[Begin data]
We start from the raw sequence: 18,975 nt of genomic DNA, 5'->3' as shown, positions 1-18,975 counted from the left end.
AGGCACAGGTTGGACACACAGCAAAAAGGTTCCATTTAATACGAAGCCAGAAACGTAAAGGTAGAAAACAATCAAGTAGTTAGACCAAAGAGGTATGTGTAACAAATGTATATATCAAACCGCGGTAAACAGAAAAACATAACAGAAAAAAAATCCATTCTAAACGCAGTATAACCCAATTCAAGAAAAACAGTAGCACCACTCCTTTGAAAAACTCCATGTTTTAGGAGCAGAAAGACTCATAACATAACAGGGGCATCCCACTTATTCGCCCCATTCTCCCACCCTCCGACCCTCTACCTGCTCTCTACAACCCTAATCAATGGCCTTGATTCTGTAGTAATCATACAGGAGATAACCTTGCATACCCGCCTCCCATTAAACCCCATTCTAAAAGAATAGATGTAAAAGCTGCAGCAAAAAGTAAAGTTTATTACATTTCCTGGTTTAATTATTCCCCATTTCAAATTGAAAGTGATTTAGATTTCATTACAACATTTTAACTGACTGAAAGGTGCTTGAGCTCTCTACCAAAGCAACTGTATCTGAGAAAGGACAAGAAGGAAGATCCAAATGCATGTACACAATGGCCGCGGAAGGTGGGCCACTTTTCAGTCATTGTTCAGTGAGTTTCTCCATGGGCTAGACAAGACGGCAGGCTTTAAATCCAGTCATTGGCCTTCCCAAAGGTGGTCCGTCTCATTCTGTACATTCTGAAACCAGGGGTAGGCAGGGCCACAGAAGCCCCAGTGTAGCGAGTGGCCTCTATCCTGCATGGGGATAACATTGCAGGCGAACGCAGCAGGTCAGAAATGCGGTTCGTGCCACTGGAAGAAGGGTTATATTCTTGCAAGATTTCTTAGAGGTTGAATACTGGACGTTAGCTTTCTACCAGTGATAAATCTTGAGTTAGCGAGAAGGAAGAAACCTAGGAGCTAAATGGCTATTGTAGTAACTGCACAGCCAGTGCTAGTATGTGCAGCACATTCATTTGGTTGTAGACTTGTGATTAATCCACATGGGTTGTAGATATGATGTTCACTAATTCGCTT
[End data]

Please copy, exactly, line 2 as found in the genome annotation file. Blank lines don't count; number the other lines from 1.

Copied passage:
AGGCACAGGTTGGACACACAGCAAAAAGGTTCCATTTAATACGAAGCCAGAAACGTAAAGGTAGAAAACAATCAAGTAGTTAGACCAAAGAGGTATGTGTAACAAATGTATATATCAAACCGCGGTAAACAGAAAAACATAACAGAAAAAAAATCCATTCTAAACGCAGTATAACCCAATTCAAGAAAAACAGTAGCACCACTCCTTTGAAAAACTCCATGTTTTAGGAGCAGAAAGACTCATAACATAACAGGGGCATCCCACTTATTCGCCCCATTCTCCCACCCTCCGACCCTCTACCTGCTCTCTACAACCCTAATCAATGGCCTTGATTCTGTAGTAATCATACAGGAGATAACCTTGCATACCCGCCTCCCATTAAACCCCATTCTAAAAGAATAGATGTAAAAGCTGCAGCAAAAAGTAAAGTTTATTACATTTCCTGGTTTAATTATTCCCCATTTCAAATTGAAAGTGATTTAGATTTCATTACAACATTTTAACTGACTGAAAGGTGCTTGAGCTCTCTACCAAAGCAACTGTATCTGAGAAAGGACAAGAAGGAAGATCCAAATGCATGTACACAATGGCCGCGGAAGGTGGGCCACTTTTCAGTCATTGTTCAGTGAGTTTCTCCATGGGCTAGACAAGACGGCAGGCTTTAAATCCAGTCATTGGCCTTCCCAAAGGTGGTCCGTCTCATTCTGTACATTCTGAAACCAGGGGTAGGCAGGGCCACAGAAGCCCCAGTGTAGCGAGTGGCCTCTATCCTGCATGGGGATAACATTGCAGGCGAACGCAGCAGGTCAGAAATGCGGTTCGTGCCACTGGAAGAAGGGTTATATTCTTGCAAGATTTCTTAGAGGTTGAATACTGGACGTTAGCTTTCTACCAGTGATAAATCTTGAGTTAGCGAGAAGGAAGAAACCTAGGAGCTAAATGGCTATTGTAGTAACTGCACAGCCAGTGCTAGTATGTGCAGCACATTCATTTGGTTGTAGACTTGTGATTAATCCACATGGGTTGTAGATATGATGTTCACTAATTCGCTT